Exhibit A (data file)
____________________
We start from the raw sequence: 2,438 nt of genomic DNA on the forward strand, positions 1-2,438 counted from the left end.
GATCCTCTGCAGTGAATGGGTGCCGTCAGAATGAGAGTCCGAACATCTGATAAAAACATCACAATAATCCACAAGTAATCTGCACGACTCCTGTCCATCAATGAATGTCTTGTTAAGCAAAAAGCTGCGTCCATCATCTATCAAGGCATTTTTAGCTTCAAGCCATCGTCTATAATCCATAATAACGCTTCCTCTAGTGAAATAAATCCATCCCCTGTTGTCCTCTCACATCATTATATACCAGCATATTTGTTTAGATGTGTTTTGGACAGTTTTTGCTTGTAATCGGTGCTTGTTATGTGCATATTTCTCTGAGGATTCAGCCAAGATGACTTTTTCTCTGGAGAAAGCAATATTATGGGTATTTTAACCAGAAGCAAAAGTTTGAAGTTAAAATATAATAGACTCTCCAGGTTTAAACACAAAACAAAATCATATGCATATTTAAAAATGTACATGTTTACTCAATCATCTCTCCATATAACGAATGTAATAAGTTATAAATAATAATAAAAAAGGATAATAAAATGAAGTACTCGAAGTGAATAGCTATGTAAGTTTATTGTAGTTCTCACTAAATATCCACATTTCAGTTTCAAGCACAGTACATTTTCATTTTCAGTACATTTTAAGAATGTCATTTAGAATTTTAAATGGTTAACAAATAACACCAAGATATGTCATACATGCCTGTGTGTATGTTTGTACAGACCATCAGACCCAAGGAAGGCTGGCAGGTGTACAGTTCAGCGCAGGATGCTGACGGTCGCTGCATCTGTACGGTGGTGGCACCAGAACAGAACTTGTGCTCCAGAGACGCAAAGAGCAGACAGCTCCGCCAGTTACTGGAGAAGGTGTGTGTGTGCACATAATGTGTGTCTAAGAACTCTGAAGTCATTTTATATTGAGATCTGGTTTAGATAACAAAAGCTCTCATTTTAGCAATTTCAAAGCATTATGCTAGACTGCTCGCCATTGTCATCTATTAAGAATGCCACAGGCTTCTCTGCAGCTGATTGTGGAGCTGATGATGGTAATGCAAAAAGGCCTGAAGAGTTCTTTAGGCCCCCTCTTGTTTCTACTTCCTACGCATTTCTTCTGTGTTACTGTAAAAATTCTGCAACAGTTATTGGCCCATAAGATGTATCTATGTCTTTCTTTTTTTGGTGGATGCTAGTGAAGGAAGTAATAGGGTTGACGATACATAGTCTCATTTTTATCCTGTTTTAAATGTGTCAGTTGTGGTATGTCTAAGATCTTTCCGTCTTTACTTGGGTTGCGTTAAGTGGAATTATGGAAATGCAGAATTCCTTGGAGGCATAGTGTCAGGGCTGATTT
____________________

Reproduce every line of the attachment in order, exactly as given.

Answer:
We start from the raw sequence: 2,438 nt of genomic DNA on the forward strand, positions 1-2,438 counted from the left end.
GATCCTCTGCAGTGAATGGGTGCCGTCAGAATGAGAGTCCGAACATCTGATAAAAACATCACAATAATCCACAAGTAATCTGCACGACTCCTGTCCATCAATGAATGTCTTGTTAAGCAAAAAGCTGCGTCCATCATCTATCAAGGCATTTTTAGCTTCAAGCCATCGTCTATAATCCATAATAACGCTTCCTCTAGTGAAATAAATCCATCCCCTGTTGTCCTCTCACATCATTATATACCAGCATATTTGTTTAGATGTGTTTTGGACAGTTTTTGCTTGTAATCGGTGCTTGTTATGTGCATATTTCTCTGAGGATTCAGCCAAGATGACTTTTTCTCTGGAGAAAGCAATATTATGGGTATTTTAACCAGAAGCAAAAGTTTGAAGTTAAAATATAATAGACTCTCCAGGTTTAAACACAAAACAAAATCATATGCATATTTAAAAATGTACATGTTTACTCAATCATCTCTCCATATAACGAATGTAATAAGTTATAAATAATAATAAAAAAGGATAATAAAATGAAGTACTCGAAGTGAATAGCTATGTAAGTTTATTGTAGTTCTCACTAAATATCCACATTTCAGTTTCAAGCACAGTACATTTTCATTTTCAGTACATTTTAAGAATGTCATTTAGAATTTTAAATGGTTAACAAATAACACCAAGATATGTCATACATGCCTGTGTGTATGTTTGTACAGACCATCAGACCCAAGGAAGGCTGGCAGGTGTACAGTTCAGCGCAGGATGCTGACGGTCGCTGCATCTGTACGGTGGTGGCACCAGAACAGAACTTGTGCTCCAGAGACGCAAAGAGCAGACAGCTCCGCCAGTTACTGGAGAAGGTGTGTGTGTGCACATAATGTGTGTCTAAGAACTCTGAAGTCATTTTATATTGAGATCTGGTTTAGATAACAAAAGCTCTCATTTTAGCAATTTCAAAGCATTATGCTAGACTGCTCGCCATTGTCATCTATTAAGAATGCCACAGGCTTCTCTGCAGCTGATTGTGGAGCTGATGATGGTAATGCAAAAAGGCCTGAAGAGTTCTTTAGGCCCCCTCTTGTTTCTACTTCCTACGCATTTCTTCTGTGTTACTGTAAAAATTCTGCAACAGTTATTGGCCCATAAGATGTATCTATGTCTTTCTTTTTTTGGTGGATGCTAGTGAAGGAAGTAATAGGGTTGACGATACATAGTCTCATTTTTATCCTGTTTTAAATGTGTCAGTTGTGGTATGTCTAAGATCTTTCCGTCTTTACTTGGGTTGCGTTAAGTGGAATTATGGAAATGCAGAATTCCTTGGAGGCATAGTGTCAGGGCTGATTT